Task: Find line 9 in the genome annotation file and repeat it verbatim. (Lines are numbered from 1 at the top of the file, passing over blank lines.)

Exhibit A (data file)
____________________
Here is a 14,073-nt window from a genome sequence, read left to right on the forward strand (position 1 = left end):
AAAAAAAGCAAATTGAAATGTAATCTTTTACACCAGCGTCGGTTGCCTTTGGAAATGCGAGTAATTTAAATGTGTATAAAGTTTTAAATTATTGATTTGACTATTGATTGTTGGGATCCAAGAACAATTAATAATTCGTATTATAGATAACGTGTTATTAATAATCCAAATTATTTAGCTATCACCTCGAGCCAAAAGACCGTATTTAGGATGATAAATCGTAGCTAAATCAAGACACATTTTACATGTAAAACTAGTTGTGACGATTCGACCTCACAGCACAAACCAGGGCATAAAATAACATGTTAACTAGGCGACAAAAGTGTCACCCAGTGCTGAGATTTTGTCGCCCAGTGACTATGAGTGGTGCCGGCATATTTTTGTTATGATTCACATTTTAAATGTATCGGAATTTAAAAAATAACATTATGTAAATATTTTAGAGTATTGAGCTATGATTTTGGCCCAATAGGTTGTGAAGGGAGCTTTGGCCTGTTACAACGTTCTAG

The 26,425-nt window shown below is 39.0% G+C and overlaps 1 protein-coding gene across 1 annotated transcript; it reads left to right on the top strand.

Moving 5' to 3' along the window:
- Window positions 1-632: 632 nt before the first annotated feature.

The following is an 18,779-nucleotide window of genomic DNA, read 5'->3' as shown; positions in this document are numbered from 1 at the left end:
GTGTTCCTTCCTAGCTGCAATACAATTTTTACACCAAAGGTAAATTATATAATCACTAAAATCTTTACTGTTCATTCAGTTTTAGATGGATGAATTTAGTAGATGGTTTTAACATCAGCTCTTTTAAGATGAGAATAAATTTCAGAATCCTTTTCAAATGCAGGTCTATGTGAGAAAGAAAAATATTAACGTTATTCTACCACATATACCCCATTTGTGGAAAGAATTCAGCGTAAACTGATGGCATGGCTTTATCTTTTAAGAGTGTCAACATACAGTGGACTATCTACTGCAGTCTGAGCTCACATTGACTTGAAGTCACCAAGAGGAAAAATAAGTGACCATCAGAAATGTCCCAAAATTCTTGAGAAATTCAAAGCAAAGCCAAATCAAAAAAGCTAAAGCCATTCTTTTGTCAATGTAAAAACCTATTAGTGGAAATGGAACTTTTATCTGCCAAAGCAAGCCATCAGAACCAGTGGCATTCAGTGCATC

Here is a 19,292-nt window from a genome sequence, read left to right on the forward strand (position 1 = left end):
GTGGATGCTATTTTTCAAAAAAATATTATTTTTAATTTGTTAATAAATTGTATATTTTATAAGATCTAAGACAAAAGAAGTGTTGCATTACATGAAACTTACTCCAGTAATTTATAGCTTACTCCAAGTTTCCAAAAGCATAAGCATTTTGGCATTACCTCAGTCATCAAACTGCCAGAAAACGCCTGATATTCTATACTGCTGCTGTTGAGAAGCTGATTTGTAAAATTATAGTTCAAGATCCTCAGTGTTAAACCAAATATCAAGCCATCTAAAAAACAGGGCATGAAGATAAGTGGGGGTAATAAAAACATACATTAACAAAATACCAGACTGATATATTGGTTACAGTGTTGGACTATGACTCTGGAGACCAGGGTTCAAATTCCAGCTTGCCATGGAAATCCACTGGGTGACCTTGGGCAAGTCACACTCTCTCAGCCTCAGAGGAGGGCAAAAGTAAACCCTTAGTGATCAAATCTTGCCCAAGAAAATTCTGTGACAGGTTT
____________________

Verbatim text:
GTGGATGCTATTTTTCAAAAAAATATTATTTTTAATTTGTTAATAAATTGTATATTTTATAAGATCTAAGACAAAAGAAGTGTTGCATTACATGAAACTTACTCCAGTAATTTATAGCTTACTCCAAGTTTCCAAAAGCATAAGCATTTTGGCATTACCTCAGTCATCAAACTGCCAGAAAACGCCTGATATTCTATACTGCTGCTGTTGAGAAGCTGATTTGTAAAATTATAGTTCAAGATCCTCAGTGTTAAACCAAATATCAAGCCATCTAAAAAACAGGGCATGAAGATAAGTGGGGGTAATAAAAACATACATTAACAAAATACCAGACTGATATATTGGTTACAGTGTTGGACTATGACTCTGGAGACCAGGGTTCAAATTCCAGCTTGCCATGGAAATCCACTGGGTGACCTTGGGCAAGTCACACTCTCTCAGCCTCAGAGGAGGGCAAAAGTAAACCCTTAGTGATCAAATCTTGCCCAAGAAAATTCTGTGACAGGTTT